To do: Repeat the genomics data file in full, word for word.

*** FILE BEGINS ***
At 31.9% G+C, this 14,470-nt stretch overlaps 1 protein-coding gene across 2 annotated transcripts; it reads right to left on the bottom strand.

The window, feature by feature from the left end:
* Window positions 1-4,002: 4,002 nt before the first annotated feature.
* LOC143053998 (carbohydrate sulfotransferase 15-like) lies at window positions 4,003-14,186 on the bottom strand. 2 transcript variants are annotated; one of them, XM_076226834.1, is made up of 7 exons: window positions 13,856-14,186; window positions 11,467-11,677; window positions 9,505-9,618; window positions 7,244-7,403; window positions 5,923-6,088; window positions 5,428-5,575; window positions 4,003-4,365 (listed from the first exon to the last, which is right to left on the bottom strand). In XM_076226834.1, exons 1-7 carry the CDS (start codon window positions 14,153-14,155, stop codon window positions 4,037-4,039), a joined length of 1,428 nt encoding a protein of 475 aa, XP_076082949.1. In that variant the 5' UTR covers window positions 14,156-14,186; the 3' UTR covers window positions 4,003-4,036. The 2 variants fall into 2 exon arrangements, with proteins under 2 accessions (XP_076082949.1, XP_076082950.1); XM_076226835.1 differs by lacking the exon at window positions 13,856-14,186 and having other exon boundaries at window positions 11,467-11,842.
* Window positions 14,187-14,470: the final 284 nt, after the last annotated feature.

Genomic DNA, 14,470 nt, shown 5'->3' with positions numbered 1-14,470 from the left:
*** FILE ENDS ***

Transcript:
At 31.9% G+C, this 14,470-nt stretch overlaps 1 protein-coding gene across 2 annotated transcripts; it reads right to left on the bottom strand.

The window, feature by feature from the left end:
* Window positions 1-4,002: 4,002 nt before the first annotated feature.
* LOC143053998 (carbohydrate sulfotransferase 15-like) lies at window positions 4,003-14,186 on the bottom strand. 2 transcript variants are annotated; one of them, XM_076226834.1, is made up of 7 exons: window positions 13,856-14,186; window positions 11,467-11,677; window positions 9,505-9,618; window positions 7,244-7,403; window positions 5,923-6,088; window positions 5,428-5,575; window positions 4,003-4,365 (listed from the first exon to the last, which is right to left on the bottom strand). In XM_076226834.1, exons 1-7 carry the CDS (start codon window positions 14,153-14,155, stop codon window positions 4,037-4,039), a joined length of 1,428 nt encoding a protein of 475 aa, XP_076082949.1. In that variant the 5' UTR covers window positions 14,156-14,186; the 3' UTR covers window positions 4,003-4,036. The 2 variants fall into 2 exon arrangements, with proteins under 2 accessions (XP_076082949.1, XP_076082950.1); XM_076226835.1 differs by lacking the exon at window positions 13,856-14,186 and having other exon boundaries at window positions 11,467-11,842.
* Window positions 14,187-14,470: the final 284 nt, after the last annotated feature.

Genomic DNA, 14,470 nt, shown 5'->3' with positions numbered 1-14,470 from the left: